University of Pennsylvania Museum of Archaeology and Anthropology

The Philadelphia Writing Project Partners with the Penn Museum

By: guestblogger

October 3, 2011

by Diane Waff
Practice Professor, Penn’s Graduate School of Education

Imagine AfricaThe Philadelphia Writing Project (PhilWP) and the Philadelphia Arts and Education Partnership ( PAEP), the local affiliate for the 2012 Scholastic Art and Writing Awards, launched their call for submissions in the Rainey Auditorium at the University of PA Museum of Archaeology and Anthropology. The awards competition, entering its 89th year, is the nation’s longest running, most prestigious awards program. This first ever collaboration between the museum and PhilWP gave all attendees an opportunity to combine writing with an exploration of the museum’s Imagine Africa Exhibit Project. Creative teens from schools around the city including Project Write (PhilWP’s summer writing camp), Penn Alexander, Lea , Wilson, Maya, Lincoln High School, and the Shipley School were showcased at the event. Audrey Kurtyan, a Project Write student from Christopher Columbus Charter School shared a piece she wrote after visiting the Imagine Africa exhibit entitled “ African Masks: Undying Tradition.” Teachers, students and their families were given journal books and pens and invited to explore and write about the Imagine Africa exhibit. Johnnay Bradford, a Lincoln High School student penned “ I’m Home Now.” She will share her poem along with other students who were moved to write about the exhibit at PhilWP’s 25th anniversary celebration which will also be held at the museum on Saturday October 22 from 1-4 PM.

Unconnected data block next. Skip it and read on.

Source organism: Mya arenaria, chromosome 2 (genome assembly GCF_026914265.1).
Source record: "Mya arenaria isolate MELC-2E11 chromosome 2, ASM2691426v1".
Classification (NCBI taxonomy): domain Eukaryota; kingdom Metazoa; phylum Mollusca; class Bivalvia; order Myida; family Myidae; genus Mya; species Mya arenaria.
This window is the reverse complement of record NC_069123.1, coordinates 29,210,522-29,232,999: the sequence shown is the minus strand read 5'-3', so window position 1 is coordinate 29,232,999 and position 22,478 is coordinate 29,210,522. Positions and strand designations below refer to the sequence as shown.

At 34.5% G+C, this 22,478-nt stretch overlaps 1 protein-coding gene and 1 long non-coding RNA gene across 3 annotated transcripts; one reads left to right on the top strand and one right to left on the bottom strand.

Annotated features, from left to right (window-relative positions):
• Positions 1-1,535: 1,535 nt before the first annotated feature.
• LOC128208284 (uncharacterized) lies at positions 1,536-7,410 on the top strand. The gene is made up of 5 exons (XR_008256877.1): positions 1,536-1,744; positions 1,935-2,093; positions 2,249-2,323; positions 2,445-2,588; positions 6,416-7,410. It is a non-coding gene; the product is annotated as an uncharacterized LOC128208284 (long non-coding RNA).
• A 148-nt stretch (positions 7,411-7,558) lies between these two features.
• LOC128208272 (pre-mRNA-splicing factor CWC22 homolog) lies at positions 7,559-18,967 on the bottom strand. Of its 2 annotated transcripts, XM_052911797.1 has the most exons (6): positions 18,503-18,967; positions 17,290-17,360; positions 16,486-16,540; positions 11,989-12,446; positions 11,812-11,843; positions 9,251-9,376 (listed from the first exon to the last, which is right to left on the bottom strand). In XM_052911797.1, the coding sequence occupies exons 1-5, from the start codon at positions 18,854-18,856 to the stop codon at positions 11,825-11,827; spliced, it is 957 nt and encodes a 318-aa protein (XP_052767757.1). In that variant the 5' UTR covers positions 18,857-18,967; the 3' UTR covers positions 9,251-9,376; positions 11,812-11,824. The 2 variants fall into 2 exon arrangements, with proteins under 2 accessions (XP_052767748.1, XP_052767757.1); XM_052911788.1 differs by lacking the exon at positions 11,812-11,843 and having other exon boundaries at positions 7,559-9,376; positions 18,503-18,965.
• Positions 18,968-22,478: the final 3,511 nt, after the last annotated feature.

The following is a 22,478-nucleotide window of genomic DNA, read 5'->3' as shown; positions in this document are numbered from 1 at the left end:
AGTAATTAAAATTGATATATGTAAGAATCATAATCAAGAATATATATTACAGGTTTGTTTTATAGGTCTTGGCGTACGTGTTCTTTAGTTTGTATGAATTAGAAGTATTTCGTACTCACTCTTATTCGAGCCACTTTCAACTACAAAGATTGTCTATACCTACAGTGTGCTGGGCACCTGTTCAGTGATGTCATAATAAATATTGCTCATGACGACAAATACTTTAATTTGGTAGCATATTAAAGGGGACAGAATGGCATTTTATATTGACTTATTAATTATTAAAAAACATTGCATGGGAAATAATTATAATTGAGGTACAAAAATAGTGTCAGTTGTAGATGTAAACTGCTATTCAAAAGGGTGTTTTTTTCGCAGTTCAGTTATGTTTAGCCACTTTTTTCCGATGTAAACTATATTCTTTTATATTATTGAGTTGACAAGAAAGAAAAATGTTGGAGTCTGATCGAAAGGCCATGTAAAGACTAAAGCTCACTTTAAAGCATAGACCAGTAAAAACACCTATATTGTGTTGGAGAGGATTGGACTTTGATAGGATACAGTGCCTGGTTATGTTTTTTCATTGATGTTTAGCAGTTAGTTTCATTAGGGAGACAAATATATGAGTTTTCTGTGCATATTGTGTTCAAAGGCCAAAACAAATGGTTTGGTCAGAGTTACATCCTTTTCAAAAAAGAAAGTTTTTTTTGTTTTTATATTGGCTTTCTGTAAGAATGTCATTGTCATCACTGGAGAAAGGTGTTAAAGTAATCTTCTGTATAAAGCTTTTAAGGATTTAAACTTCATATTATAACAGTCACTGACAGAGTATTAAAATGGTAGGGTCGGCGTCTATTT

I’m Home Now
by Johnnay Bradford

I look into the eyes of a man made of wood
and my mind begins to wander.
The sweet melodies of the Kalimba
sway my body side to side,
as my heart beats to the rhythm of the Djembe drum.

I’m home now.

As I gaze into the full lips
of the wooden man
I hear the beads of the Shekere
hitting the smooth hollow wooden frame of the instrument
and my shoulders begin to bounce.

I’m home now.

But something feels different
my tight bandage dress that once showed off my curves
and assets transformed into a traditional African dress
and my Mui Mui pumps disappeared
as my freshly pedicure feet became one with the earth.

I’m home now.

I curl my toes into the earth
and watch the sand cover my pink blossom nail polish.

I’m home now.

My neatly pressed flat ironed hair begins to curl,
and my natural kinky hair comes out to play.
I feel comfortable.

I’m home now.

Rays of sunshine smiles down on my smooth brown skin
As the smell of African cuisine dances into my nostrils,
I can taste it…yummm,

I’m home now.

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